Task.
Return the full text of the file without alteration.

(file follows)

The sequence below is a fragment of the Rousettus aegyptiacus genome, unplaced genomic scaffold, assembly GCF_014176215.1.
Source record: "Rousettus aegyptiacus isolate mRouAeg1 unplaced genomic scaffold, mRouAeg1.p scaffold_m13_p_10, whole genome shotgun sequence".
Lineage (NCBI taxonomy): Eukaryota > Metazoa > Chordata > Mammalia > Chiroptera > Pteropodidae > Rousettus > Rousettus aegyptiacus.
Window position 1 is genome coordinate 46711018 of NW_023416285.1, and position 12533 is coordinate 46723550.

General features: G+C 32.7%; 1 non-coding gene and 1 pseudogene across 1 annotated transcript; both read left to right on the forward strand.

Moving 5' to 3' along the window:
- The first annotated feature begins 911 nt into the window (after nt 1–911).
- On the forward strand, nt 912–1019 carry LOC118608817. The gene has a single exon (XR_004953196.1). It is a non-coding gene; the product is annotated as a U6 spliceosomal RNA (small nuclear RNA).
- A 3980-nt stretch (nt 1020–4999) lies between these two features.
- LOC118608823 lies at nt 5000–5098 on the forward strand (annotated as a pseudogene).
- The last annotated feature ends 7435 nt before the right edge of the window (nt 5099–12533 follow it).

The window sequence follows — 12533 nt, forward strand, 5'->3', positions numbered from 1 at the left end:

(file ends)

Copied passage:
The sequence below is a fragment of the Rousettus aegyptiacus genome, unplaced genomic scaffold, assembly GCF_014176215.1.
Source record: "Rousettus aegyptiacus isolate mRouAeg1 unplaced genomic scaffold, mRouAeg1.p scaffold_m13_p_10, whole genome shotgun sequence".
Lineage (NCBI taxonomy): Eukaryota > Metazoa > Chordata > Mammalia > Chiroptera > Pteropodidae > Rousettus > Rousettus aegyptiacus.
Window position 1 is genome coordinate 46711018 of NW_023416285.1, and position 12533 is coordinate 46723550.

General features: G+C 32.7%; 1 non-coding gene and 1 pseudogene across 1 annotated transcript; both read left to right on the forward strand.

Moving 5' to 3' along the window:
- The first annotated feature begins 911 nt into the window (after nt 1–911).
- On the forward strand, nt 912–1019 carry LOC118608817. The gene has a single exon (XR_004953196.1). It is a non-coding gene; the product is annotated as a U6 spliceosomal RNA (small nuclear RNA).
- A 3980-nt stretch (nt 1020–4999) lies between these two features.
- LOC118608823 lies at nt 5000–5098 on the forward strand (annotated as a pseudogene).
- The last annotated feature ends 7435 nt before the right edge of the window (nt 5099–12533 follow it).

The window sequence follows — 12533 nt, forward strand, 5'->3', positions numbered from 1 at the left end: